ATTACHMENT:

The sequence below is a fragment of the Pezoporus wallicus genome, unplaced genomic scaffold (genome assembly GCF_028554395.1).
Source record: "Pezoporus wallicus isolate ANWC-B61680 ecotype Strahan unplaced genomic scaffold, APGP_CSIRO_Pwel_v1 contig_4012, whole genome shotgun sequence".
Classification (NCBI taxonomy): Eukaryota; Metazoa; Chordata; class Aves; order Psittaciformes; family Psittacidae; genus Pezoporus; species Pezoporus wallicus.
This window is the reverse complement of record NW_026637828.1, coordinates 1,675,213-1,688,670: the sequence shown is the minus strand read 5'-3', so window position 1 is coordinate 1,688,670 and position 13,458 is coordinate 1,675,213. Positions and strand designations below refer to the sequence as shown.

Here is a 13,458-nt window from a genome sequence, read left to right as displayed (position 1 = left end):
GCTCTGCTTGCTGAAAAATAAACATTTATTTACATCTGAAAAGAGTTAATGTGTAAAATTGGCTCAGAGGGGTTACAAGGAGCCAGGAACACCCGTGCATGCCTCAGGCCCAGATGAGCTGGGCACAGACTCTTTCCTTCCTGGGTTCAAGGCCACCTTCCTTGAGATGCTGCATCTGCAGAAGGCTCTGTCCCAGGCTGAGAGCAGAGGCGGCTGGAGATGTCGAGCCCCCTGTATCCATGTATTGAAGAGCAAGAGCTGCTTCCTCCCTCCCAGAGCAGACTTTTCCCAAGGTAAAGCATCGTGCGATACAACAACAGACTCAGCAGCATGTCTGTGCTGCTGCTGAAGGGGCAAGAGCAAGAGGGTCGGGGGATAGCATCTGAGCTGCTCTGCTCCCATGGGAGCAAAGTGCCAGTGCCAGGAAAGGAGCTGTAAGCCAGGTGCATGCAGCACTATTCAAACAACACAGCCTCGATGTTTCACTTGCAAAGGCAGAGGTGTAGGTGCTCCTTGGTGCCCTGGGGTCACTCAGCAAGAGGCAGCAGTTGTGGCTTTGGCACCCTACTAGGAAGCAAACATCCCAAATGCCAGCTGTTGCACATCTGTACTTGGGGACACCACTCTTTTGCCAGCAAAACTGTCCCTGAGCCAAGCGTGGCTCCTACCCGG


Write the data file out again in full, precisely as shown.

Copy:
The sequence below is a fragment of the Pezoporus wallicus genome, unplaced genomic scaffold (genome assembly GCF_028554395.1).
Source record: "Pezoporus wallicus isolate ANWC-B61680 ecotype Strahan unplaced genomic scaffold, APGP_CSIRO_Pwel_v1 contig_4012, whole genome shotgun sequence".
Classification (NCBI taxonomy): Eukaryota; Metazoa; Chordata; class Aves; order Psittaciformes; family Psittacidae; genus Pezoporus; species Pezoporus wallicus.
This window is the reverse complement of record NW_026637828.1, coordinates 1,675,213-1,688,670: the sequence shown is the minus strand read 5'-3', so window position 1 is coordinate 1,688,670 and position 13,458 is coordinate 1,675,213. Positions and strand designations below refer to the sequence as shown.

Here is a 13,458-nt window from a genome sequence, read left to right as displayed (position 1 = left end):
GCTCTGCTTGCTGAAAAATAAACATTTATTTACATCTGAAAAGAGTTAATGTGTAAAATTGGCTCAGAGGGGTTACAAGGAGCCAGGAACACCCGTGCATGCCTCAGGCCCAGATGAGCTGGGCACAGACTCTTTCCTTCCTGGGTTCAAGGCCACCTTCCTTGAGATGCTGCATCTGCAGAAGGCTCTGTCCCAGGCTGAGAGCAGAGGCGGCTGGAGATGTCGAGCCCCCTGTATCCATGTATTGAAGAGCAAGAGCTGCTTCCTCCCTCCCAGAGCAGACTTTTCCCAAGGTAAAGCATCGTGCGATACAACAACAGACTCAGCAGCATGTCTGTGCTGCTGCTGAAGGGGCAAGAGCAAGAGGGTCGGGGGATAGCATCTGAGCTGCTCTGCTCCCATGGGAGCAAAGTGCCAGTGCCAGGAAAGGAGCTGTAAGCCAGGTGCATGCAGCACTATTCAAACAACACAGCCTCGATGTTTCACTTGCAAAGGCAGAGGTGTAGGTGCTCCTTGGTGCCCTGGGGTCACTCAGCAAGAGGCAGCAGTTGTGGCTTTGGCACCCTACTAGGAAGCAAACATCCCAAATGCCAGCTGTTGCACATCTGTACTTGGGGACACCACTCTTTTGCCAGCAAAACTGTCCCTGAGCCAAGCGTGGCTCCTACCCGG